On February 15, 2023, by a 4-1 vote, the SEC proposed new rules regarding an investment adviser’s obligation to custody assets. Unlike the existing rules, if adopted, the new rules would apply to all crypto assets.
Currently, Rule 206(4)-2 under the Investment Advisers Act imposes various conditions on the custody of client “funds and securities,” but does not cover crypto assets unless they are also securities. Under newly proposed Rule 233-1 (which would replace Rule 206(4)-2), the revised “safeguarding” rule would cover virtually all client assets, including crypto assets, irrespective of their status as securities. Rule 233-1, like its predecessor, would also limit the universe of qualified custodians to certain banks and savings associations, broker-dealers, registered futures commission merchants, and foreign financial institutions subject to regulation in their home jurisdictions.
In addition to imposing various new conditions on the activities of a qualified custodian, the new safeguarding rule would also require qualified custodians to maintain “possession or control” of custodied assets such that the qualified custodian is required to participate in any change in beneficial ownership of the asset. The SEC’s proposing release notes that while demonstrating a qualified custodian has exclusive possession or control of an asset would be one way to demonstrate that the qualified custodian is required to participate a change of beneficial ownership, it is not the only way. For example, the SEC posits that a qualified custodian would have possession or control of a crypto asset if it generates and maintains private keys for the wallets holding advisory client crypto assets in a manner such that an adviser is unable to change beneficial ownership of the crypto asset without the custodian’s involvement.
According to the SEC, in order to comply with the proposed rule, an adviser with custody of client crypto assets would generally need to ensure those assets are maintained with a qualified custodian that has possession or control of the assets at all times in which the adviser has custody. While this is true for most client assets over which an adviser has custody, it is particularly relevant with respect to crypto assets because, according to the SEC, much of the crypto asset trading volume occurs on crypto asset trading platforms that often directly settle the trades placed on their platforms. As a result, many crypto trading platforms require investors to pre-fund trades, a process in which investors transfer their crypto assets, including crypto asset securities, or fiat currency to such an exchange prior to the execution of any trade. The SEC noted that because most crypto assets, including crypto asset securities, trade on platforms that are not qualified custodians, this practice would generally result in an adviser with custody of a crypto asset security being in violation of the current custody rule because custody of the crypto asset security would not be maintained by a qualified custodian from the time the crypto asset security was moved to the trading platform through the settlement of the trade. Under the SEC proposal, this practice would also constitute a violation of the proposed rule for an adviser with custody of client crypto assets if the adviser trades those assets on a crypto asset trading platform that does not satisfy the definition of qualified custodian.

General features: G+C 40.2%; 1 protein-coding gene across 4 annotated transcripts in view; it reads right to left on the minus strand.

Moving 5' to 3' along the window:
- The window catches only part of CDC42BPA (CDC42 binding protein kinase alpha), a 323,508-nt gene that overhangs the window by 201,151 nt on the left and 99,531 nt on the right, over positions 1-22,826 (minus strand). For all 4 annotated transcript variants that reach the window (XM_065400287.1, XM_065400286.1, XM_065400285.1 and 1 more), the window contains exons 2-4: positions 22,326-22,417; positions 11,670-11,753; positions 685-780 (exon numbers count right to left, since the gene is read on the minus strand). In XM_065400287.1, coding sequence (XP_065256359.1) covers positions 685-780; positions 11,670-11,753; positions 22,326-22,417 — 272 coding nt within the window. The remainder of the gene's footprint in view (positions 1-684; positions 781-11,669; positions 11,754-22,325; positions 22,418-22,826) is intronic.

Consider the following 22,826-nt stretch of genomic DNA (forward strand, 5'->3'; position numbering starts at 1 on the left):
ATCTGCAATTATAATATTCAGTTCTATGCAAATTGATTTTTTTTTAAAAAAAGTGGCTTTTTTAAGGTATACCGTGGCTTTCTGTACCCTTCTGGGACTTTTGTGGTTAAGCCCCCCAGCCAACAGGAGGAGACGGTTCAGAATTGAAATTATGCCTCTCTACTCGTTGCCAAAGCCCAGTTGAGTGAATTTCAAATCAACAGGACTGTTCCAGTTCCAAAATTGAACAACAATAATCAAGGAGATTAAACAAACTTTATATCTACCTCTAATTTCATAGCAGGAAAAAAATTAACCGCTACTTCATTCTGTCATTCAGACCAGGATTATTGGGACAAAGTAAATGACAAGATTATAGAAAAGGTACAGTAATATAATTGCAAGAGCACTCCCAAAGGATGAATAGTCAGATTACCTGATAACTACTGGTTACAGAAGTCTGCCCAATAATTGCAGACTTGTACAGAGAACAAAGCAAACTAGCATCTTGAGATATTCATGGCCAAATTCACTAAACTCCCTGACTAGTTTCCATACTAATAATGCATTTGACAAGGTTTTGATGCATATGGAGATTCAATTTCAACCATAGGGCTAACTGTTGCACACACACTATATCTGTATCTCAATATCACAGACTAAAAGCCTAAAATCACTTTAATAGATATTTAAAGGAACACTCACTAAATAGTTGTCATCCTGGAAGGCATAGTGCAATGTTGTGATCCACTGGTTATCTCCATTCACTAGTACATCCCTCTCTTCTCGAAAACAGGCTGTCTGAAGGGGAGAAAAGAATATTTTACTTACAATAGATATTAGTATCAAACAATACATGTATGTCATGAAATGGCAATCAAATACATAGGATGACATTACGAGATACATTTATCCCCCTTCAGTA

In her dissenting statement, Commissioner Hester Peirce identified what she believes to be a number of issues with the workability and effectiveness of the proposed rules. In particular, she expressed concern that the proposal would “expand the reach of the custody requirements to crypto assets while likely shrinking the ranks of qualified crypto custodians.” She also took issue with statements in the proposing release that could lead one to conclude it is “designed for immediate effect.” Specifically, she continued:
Specifically, the release states that some advisers “might take the position that crypto assets are not covered by the custody rule at all. This, however, is incorrect because most crypto assets are likely to be funds or crypto asset securities covered by the current rule.” The footnote to that statement explains that “The application of the current rule turns on whether a particular client investment is a fund or a security. To the extent there is a question as to whether a particular crypto asset is an investment contract that is a security, the analysis is governed by the test first articulated by the Supreme Court in SEC v. W.J. Howey . . . .” I disagree with the main premise that most crypto assets are securities and the sub-premise that crypto assets sold in a securities offering are necessarily themselves securities. Such sweeping statements in a rule proposal seem designed for immediate effect, a function proposing releases should not play. These statements encourage investment advisers to back away immediately from advising their clients with respect to crypto.
The SEC’s proposal is open for public comment until 60 days after publication in the Federal Register and is part of a growing movement to curtail perceived abuses in the crypto industry. The federal banking regulators, for example, recently issued a joint statement identifying crypto-asset risks to the banking system and have stepped up examination efforts on these topics. The SEC, CFTC and DOJ have increased the pace and frequency of crypto enforcement actions as well.